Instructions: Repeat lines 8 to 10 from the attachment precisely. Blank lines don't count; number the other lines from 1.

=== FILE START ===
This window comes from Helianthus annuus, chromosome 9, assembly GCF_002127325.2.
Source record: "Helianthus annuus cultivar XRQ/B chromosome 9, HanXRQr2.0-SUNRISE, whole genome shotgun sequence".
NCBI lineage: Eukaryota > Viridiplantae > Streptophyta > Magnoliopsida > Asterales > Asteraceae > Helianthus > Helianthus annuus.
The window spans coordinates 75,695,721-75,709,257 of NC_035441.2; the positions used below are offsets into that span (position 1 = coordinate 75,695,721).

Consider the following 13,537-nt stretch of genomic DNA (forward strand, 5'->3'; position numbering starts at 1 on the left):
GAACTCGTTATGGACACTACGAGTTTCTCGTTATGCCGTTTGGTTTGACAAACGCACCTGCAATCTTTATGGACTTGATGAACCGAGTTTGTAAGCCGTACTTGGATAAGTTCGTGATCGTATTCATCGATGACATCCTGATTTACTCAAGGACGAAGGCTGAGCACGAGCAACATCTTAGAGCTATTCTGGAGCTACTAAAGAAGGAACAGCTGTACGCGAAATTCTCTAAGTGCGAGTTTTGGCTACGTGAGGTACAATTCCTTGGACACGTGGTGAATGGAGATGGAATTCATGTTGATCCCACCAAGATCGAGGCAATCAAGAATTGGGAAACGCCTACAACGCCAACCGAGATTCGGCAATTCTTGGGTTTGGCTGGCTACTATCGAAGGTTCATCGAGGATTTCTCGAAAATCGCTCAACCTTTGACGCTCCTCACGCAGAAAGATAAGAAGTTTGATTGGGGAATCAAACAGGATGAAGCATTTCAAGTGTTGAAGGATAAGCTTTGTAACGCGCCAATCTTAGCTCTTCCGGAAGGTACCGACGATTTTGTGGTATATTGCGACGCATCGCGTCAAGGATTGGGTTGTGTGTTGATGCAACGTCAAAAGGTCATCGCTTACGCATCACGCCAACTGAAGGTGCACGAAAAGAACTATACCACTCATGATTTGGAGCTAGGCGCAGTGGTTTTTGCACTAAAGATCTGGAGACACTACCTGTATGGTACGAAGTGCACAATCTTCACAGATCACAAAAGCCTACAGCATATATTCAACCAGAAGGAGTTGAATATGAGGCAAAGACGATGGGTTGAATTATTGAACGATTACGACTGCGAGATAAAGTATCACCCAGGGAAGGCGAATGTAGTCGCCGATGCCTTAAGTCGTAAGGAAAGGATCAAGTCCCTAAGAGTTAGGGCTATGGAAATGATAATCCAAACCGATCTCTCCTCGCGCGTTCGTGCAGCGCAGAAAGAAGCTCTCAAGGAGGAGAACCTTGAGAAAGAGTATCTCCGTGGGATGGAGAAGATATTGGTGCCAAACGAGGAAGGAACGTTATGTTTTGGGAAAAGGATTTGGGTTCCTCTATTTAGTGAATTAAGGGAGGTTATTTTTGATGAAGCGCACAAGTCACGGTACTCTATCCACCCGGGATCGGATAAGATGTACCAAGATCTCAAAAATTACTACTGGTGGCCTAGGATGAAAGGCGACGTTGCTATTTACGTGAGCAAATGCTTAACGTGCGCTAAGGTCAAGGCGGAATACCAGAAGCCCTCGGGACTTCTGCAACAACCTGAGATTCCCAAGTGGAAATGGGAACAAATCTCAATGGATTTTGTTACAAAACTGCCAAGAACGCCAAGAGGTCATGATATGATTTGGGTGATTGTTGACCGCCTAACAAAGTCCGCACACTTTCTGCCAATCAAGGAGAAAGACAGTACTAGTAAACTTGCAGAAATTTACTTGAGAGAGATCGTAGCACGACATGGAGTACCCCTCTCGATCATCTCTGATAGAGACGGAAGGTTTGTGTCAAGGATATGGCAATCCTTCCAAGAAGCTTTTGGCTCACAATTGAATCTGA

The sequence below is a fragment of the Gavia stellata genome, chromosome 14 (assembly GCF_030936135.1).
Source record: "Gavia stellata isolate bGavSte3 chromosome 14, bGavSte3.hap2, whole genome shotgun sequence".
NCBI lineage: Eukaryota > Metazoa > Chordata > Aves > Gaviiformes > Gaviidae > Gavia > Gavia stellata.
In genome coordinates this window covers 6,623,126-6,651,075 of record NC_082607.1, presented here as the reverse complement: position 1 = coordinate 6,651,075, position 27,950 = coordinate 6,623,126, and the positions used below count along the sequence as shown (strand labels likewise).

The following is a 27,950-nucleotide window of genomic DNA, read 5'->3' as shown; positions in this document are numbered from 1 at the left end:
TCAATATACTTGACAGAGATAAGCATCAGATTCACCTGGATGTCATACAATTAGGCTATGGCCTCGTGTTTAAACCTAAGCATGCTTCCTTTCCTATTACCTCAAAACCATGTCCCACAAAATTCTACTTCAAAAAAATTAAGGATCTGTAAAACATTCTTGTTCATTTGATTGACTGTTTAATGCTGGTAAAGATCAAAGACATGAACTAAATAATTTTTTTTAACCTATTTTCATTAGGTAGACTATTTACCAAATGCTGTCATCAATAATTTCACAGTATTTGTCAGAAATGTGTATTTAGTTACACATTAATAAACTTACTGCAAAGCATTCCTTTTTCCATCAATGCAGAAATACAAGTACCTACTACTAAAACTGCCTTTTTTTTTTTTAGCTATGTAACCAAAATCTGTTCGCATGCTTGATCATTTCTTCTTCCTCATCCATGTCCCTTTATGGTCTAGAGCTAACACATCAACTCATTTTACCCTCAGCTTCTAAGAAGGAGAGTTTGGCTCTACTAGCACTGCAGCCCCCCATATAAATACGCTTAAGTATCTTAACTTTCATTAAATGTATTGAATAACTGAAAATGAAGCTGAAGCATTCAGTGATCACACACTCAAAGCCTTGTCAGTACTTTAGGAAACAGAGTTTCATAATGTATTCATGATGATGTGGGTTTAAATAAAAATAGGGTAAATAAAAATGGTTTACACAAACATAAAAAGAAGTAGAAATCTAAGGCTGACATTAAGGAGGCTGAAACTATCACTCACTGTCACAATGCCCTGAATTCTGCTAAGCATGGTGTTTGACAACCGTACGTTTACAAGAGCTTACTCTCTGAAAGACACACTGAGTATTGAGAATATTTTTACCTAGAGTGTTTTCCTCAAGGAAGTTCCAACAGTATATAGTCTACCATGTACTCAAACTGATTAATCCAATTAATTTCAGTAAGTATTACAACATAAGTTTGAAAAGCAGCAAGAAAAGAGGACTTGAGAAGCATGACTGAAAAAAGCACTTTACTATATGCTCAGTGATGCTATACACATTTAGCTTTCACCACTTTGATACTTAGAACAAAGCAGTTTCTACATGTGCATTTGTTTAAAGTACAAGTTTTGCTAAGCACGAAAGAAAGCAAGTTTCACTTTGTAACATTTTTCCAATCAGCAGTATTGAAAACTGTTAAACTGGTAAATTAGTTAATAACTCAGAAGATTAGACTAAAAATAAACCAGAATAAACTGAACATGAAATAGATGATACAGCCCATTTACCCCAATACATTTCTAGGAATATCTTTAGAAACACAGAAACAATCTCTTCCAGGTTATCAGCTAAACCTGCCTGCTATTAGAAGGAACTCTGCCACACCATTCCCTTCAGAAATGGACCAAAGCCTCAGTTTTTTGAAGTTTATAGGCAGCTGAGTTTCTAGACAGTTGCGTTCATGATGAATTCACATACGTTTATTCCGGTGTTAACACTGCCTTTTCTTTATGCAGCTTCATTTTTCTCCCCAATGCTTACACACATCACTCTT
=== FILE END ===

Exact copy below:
Source record: "Gavia stellata isolate bGavSte3 chromosome 14, bGavSte3.hap2, whole genome shotgun sequence".
NCBI lineage: Eukaryota > Metazoa > Chordata > Aves > Gaviiformes > Gaviidae > Gavia > Gavia stellata.
In genome coordinates this window covers 6,623,126-6,651,075 of record NC_082607.1, presented here as the reverse complement: position 1 = coordinate 6,651,075, position 27,950 = coordinate 6,623,126, and the positions used below count along the sequence as shown (strand labels likewise).